Controversy mars Clint Eastwood’s take on this film almost as much as whether Richard Jewell was really the 1996 Atlanta Olympics Bomber. Impressive acting performances by Paul Walter Hauser as Jewell, Kathy Bates as his mother and Sam Rockwell as their lawyer get hampered by the ham-handed script pushing Eastwood’s conspiracy fixations.
They include the Government/FBI “Deep State” who can destroy an individual’s life to fit their pre-determination of guilt or innocence, and, of course, the Media. Journalists are depicted as nothing more than ambitious glory-seekers who will do anything to get the story.
Clint, at 89, still has a touch for getting his actors to undersell and over-deliver their performances, especially from Sam Rockwell and Paul Walter Hauser. Jon Hamm and Olivia Wilde not so much. The script was written by Marie Brenner, who wrote the Vanity Fair article about Jewell and Billy Ray (Terminator: Dark Fate, Gemini Man, Captain Phillips). They help Eastwood’s hatred get channeled through these two characters and it shows in their one dimensional portrayals. Wilde plays a very unlikable ambitious reporter, and the director only allows one moment for her to show she’s human.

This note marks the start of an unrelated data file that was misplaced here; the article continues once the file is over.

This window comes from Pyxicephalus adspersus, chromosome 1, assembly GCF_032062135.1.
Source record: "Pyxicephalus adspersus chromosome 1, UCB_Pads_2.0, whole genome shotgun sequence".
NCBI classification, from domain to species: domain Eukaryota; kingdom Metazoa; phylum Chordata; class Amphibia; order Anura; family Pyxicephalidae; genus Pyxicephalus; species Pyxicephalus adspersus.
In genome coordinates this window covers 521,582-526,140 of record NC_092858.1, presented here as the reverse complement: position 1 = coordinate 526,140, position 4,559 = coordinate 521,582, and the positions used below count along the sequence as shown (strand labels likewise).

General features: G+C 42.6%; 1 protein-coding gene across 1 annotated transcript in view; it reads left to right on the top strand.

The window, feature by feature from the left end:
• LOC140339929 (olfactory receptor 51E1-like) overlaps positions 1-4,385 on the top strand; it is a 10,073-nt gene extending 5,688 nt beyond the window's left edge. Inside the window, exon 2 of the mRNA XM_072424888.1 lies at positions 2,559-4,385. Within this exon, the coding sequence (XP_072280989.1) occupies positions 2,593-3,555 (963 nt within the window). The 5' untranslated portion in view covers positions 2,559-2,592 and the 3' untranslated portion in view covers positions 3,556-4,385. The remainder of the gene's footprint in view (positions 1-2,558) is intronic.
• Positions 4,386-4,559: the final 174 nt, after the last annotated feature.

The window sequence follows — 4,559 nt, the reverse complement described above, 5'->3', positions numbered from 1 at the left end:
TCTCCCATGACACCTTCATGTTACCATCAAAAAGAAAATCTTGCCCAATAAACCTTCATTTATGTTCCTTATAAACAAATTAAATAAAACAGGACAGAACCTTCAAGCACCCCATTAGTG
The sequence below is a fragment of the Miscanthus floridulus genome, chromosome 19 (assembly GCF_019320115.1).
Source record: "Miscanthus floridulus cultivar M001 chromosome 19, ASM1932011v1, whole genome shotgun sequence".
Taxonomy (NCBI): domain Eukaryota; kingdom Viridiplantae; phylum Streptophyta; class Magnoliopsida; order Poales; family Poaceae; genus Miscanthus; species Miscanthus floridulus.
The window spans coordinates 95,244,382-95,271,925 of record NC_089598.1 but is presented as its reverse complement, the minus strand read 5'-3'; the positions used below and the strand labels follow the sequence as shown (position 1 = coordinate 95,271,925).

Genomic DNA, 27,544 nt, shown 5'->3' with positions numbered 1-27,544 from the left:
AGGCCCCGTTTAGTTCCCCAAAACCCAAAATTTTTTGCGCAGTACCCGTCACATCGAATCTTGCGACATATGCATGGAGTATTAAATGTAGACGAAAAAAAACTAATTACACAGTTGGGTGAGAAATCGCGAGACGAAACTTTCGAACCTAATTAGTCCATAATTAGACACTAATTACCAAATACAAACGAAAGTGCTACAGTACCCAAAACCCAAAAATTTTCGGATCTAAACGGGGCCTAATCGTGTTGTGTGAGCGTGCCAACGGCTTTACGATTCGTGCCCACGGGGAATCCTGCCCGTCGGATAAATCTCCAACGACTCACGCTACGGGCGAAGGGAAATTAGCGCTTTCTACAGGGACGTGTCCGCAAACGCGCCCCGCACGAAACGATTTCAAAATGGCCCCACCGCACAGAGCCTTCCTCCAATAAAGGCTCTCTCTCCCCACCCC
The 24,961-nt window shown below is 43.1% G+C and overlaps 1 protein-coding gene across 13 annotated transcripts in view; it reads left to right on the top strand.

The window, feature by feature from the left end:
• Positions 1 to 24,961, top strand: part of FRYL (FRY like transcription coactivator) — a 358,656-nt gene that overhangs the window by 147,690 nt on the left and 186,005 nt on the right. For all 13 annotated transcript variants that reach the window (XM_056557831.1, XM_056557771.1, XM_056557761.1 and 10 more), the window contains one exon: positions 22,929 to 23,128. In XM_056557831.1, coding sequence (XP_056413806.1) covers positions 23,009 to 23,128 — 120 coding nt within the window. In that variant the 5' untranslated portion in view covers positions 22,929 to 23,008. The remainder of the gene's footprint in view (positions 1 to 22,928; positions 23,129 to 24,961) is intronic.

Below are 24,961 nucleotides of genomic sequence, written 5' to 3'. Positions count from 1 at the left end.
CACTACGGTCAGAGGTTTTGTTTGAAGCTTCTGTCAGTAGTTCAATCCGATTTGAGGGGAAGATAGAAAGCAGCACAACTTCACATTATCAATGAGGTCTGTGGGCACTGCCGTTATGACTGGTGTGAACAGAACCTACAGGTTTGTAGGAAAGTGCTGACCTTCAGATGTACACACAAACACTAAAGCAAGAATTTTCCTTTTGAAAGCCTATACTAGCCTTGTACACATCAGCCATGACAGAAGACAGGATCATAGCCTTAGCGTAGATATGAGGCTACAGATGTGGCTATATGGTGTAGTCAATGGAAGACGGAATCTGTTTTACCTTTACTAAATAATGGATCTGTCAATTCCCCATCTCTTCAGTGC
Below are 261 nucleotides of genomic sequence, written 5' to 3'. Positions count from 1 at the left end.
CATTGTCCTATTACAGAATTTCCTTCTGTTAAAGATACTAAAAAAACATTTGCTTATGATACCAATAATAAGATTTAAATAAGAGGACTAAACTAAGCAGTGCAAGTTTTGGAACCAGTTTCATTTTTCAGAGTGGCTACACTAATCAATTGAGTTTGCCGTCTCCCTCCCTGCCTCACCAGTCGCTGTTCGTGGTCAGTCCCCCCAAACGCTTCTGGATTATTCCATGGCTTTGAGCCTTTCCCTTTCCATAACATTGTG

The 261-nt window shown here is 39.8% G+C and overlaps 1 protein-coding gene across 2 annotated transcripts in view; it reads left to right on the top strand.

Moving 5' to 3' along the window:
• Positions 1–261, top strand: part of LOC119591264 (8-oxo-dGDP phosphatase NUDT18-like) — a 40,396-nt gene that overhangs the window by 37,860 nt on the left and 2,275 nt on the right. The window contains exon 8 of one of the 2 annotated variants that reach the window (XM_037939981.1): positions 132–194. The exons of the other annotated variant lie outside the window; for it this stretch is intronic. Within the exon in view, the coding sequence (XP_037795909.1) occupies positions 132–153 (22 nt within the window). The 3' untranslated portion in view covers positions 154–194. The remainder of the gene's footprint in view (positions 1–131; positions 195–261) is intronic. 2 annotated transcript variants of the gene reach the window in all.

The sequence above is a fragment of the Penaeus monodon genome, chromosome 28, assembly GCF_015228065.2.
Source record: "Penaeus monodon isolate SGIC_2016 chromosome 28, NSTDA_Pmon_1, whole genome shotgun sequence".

Despite that, this meticulously documented story is fascinating. Hauser (I,Tonya, Blackklansmen, Supertroopers) is on the screen every minute. He almost looks too much like the real Jewell. The law enforcement fanatic was basically a well-intentioned, lawman wannabe just yearning to serve and protect. But he took it way too seriously, trying too hard, making enough mistakes that he just couldn’t get out of his own way. He lost jobs because of it. In the beginning of the film, he ticks off lawyer Watson Bryant by going through his trash to discover his likes and dislikes. He’s a meddler, but you ultimately find out that’s not necessarily a bad thing.
It’s his M.O. And he can’t help but swagger around the concert stage area at the Olympics making sure nobody gets out of line. He’s not a police officer, but an employee of a private security agency. Still it’s a way for him to feel important and he wields power where he can, specifically against some beer-drinking boys. A back pack left unattended catches his attention. We’re more aware of that now, but not that many people would have picked up on it in 1996 at a positive, friendly family event like this.
Despite his being careful, and trying to get someone from law enforcement to check out the bag, he gets flustered and starts frantically running around. The bomb squad confirms his fears. Jewell had to repeatedly demand the concert crew evacuate the tower. No one wanted to listen to the overweight guard, but his insistence saved lives. It goes off before the area can he totally cleared, killing one person and wounding hundreds. The mayhem is frightening to watch, with people running and bloodied bodies everywhere.